Building a safer Sandy HookPosted July 29, 2014
By Sarah Ferris
Violent crime is rare in Newtown, the quiet Fairfield County suburb of about 27,000 people. Before the mass killing in 2012, town police counted just four homicides in 27 years.
But since Newtown officials began planning the new Sandy Hook Elementary School, project leader Rob Sibley has heard requests for bulletproof glass, wall-to-wall cameras and barbed-wired fences around the entire perimeter.
Sibley said he understands the need for the highest-possible level of security: His three children and his wife had been inside the school where 26 children and educators were murdered. He was also a first responder to the scene with Sandy Hook Volunteer Fire and Rescue.
“The reality is that we really need to create a safe school that doesn’t create a prison-like setting,” said Sibley, the town’s deputy land use director. “It’s an extraordinary balancing act.”
Much of the rebuilding in Sandy Hook is unprecedented: Rarely is a town given tens of millions of dollars in state funding and access to top consulting firms for the construction of one building. But even with the industry’s best resources at their fingertips, Sibley said there’s no way to ensure that nothing bad will happen.
“People now recognize that even with [the best] system in place, all it takes is a few bullets to get through it. Suddenly we went from, ‘We can do all of these things,’ to ‘Wow, even in some of the best scenarios and protocols, you can have it not work,” Sibley said.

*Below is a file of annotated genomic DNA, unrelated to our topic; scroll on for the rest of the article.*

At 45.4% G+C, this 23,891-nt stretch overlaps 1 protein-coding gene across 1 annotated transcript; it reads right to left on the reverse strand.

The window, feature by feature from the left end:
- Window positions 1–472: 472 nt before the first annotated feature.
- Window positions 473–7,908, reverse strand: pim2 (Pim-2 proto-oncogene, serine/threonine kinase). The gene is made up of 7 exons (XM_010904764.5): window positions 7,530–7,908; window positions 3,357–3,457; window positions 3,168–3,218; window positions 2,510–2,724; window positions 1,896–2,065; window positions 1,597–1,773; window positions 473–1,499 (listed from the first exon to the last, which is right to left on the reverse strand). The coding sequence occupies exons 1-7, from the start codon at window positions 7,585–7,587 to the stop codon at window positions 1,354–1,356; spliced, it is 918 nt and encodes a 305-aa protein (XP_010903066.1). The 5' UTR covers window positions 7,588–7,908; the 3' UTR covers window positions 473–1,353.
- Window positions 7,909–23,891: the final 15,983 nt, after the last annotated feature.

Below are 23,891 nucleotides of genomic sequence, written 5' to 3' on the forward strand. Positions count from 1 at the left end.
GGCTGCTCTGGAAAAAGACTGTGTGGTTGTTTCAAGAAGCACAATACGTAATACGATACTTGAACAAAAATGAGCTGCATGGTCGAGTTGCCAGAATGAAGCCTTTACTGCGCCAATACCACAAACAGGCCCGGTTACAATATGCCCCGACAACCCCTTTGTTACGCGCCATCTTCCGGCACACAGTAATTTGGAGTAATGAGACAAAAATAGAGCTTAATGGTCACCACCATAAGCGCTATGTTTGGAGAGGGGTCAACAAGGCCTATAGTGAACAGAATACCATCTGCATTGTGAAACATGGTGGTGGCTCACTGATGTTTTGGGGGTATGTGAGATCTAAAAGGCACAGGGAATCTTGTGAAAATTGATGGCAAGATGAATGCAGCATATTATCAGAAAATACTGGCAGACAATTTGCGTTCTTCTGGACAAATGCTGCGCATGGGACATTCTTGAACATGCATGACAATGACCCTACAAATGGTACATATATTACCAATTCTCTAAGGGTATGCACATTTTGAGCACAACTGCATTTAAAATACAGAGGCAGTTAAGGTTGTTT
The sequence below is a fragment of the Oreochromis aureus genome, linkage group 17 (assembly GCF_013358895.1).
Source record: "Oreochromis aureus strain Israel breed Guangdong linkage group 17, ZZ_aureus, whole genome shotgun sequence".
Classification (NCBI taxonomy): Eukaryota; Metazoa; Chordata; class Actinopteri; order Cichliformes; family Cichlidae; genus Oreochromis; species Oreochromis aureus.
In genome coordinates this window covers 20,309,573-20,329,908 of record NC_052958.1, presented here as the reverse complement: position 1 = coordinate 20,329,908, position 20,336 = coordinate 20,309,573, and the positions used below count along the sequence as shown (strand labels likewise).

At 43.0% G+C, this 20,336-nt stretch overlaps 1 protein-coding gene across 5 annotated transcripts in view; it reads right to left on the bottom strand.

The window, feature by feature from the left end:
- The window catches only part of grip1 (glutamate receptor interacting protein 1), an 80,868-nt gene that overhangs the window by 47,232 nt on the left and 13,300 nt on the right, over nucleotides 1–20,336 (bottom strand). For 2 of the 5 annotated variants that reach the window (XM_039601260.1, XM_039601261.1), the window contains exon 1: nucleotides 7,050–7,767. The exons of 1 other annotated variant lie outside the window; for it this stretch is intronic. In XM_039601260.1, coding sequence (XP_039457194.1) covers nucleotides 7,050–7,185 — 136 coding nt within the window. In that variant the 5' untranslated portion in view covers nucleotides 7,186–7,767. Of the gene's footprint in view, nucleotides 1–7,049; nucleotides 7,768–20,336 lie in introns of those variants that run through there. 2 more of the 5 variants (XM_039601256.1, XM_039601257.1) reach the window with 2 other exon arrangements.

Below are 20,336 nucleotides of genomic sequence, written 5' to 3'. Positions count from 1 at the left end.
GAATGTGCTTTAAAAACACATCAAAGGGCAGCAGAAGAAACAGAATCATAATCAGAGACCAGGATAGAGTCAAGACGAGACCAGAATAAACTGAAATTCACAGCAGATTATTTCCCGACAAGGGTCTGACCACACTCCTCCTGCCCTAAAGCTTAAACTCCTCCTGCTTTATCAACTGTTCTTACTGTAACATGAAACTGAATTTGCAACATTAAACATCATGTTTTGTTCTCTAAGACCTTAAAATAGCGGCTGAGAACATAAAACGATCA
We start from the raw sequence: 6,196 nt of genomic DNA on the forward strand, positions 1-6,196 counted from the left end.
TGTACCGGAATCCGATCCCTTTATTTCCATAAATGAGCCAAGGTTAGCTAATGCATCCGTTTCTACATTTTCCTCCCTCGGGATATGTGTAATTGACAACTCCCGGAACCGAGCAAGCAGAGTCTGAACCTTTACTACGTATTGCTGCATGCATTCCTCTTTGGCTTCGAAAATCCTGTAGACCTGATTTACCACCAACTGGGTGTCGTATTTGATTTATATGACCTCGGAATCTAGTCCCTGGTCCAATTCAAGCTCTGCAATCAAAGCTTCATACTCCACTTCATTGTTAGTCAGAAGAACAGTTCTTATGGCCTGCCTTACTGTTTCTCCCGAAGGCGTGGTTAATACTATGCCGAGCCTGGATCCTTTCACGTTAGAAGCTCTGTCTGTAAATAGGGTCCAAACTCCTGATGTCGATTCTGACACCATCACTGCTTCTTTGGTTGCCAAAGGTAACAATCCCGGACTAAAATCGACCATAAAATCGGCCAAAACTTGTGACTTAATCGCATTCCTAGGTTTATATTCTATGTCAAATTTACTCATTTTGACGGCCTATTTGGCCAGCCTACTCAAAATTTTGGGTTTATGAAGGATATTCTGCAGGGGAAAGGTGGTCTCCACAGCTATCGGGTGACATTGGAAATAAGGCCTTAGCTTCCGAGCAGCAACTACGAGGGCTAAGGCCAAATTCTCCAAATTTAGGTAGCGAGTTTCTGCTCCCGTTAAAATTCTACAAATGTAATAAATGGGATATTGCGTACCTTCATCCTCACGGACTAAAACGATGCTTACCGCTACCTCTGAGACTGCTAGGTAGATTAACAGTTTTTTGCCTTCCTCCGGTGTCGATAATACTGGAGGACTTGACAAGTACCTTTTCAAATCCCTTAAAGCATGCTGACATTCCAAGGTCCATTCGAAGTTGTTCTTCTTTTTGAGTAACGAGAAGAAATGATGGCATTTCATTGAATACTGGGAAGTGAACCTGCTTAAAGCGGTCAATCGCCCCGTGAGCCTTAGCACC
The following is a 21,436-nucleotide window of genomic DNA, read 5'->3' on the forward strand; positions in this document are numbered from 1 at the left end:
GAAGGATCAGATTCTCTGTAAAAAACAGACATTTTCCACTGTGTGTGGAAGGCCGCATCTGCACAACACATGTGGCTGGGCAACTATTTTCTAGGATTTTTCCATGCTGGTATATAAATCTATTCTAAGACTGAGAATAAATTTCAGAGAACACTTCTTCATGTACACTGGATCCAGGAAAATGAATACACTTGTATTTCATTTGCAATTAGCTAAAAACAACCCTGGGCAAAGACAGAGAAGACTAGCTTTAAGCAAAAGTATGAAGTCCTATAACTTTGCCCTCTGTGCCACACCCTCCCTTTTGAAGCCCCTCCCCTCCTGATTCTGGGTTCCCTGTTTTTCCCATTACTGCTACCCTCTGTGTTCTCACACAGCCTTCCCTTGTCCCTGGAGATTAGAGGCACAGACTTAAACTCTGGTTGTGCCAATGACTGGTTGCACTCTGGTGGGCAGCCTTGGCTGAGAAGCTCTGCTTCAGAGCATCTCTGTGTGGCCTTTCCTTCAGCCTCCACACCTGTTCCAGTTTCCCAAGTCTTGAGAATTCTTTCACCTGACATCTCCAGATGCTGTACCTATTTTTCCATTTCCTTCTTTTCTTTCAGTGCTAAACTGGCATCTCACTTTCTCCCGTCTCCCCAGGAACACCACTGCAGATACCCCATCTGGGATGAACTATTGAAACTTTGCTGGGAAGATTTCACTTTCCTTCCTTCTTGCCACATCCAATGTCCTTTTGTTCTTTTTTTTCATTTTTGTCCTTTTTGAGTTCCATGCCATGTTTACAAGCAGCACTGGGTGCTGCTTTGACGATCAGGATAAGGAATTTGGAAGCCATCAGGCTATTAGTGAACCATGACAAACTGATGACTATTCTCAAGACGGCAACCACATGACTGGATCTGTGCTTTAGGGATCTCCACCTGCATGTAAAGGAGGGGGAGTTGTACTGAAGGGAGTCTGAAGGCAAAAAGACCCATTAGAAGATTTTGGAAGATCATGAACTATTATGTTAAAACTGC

In the months after the shooting, school security became a town-wide priority. The Newtown Board of Education voted to station armed guards at each of the town’s other elementary schools. The high school and middle school, which already had armed resource officers, doubled down on security and restricted all visitors that didn’t have prior permission to enter.
Armed guards were also installed in many schools across Connecticut, and each school district was asked to map out safety plans in the case of a shooter. Around the country, lawmakers pitched a total of 450 bills related to school security, many of which involved armed staff members.
Rebekah Harriman-Stites, whose son Fisher attends second grade at nearby Middle Gate Elementary School, said she prefers not to have armed officers at her child’s school.
But then she remembers a conversation with Fisher about six months after the shooting. As she dropped him off at school, Fisher said he never wanted the police officers to leave “because then, somebody’s going to come into my school and shoot everybody.”
Harriman-Stites said she would continue to support armed officers as long as they make her son feel safe – although she doesn’t believe it will protect him completely.
“You want to be able to say, ‘Don’t worry, that’s never going to happen again.’ But you just don’t know, and you don’t want to lie. There’s no guarantee,” she said.
Arene Spoonfeather teaches art at Newtown Middle School and lives just a few minutes outside of Newtown. She thinks about safety constantly, but says pouring money into security won’t ease people’s concerns.
“There is no glass strong enough. There are no bricks strong enough. There are no security guards who can run fast enough,” she said.
She advocates resources for support programs, such as counseling and art therapy for the young kids who were affected because she believes “you’ve got to start with the heart.”
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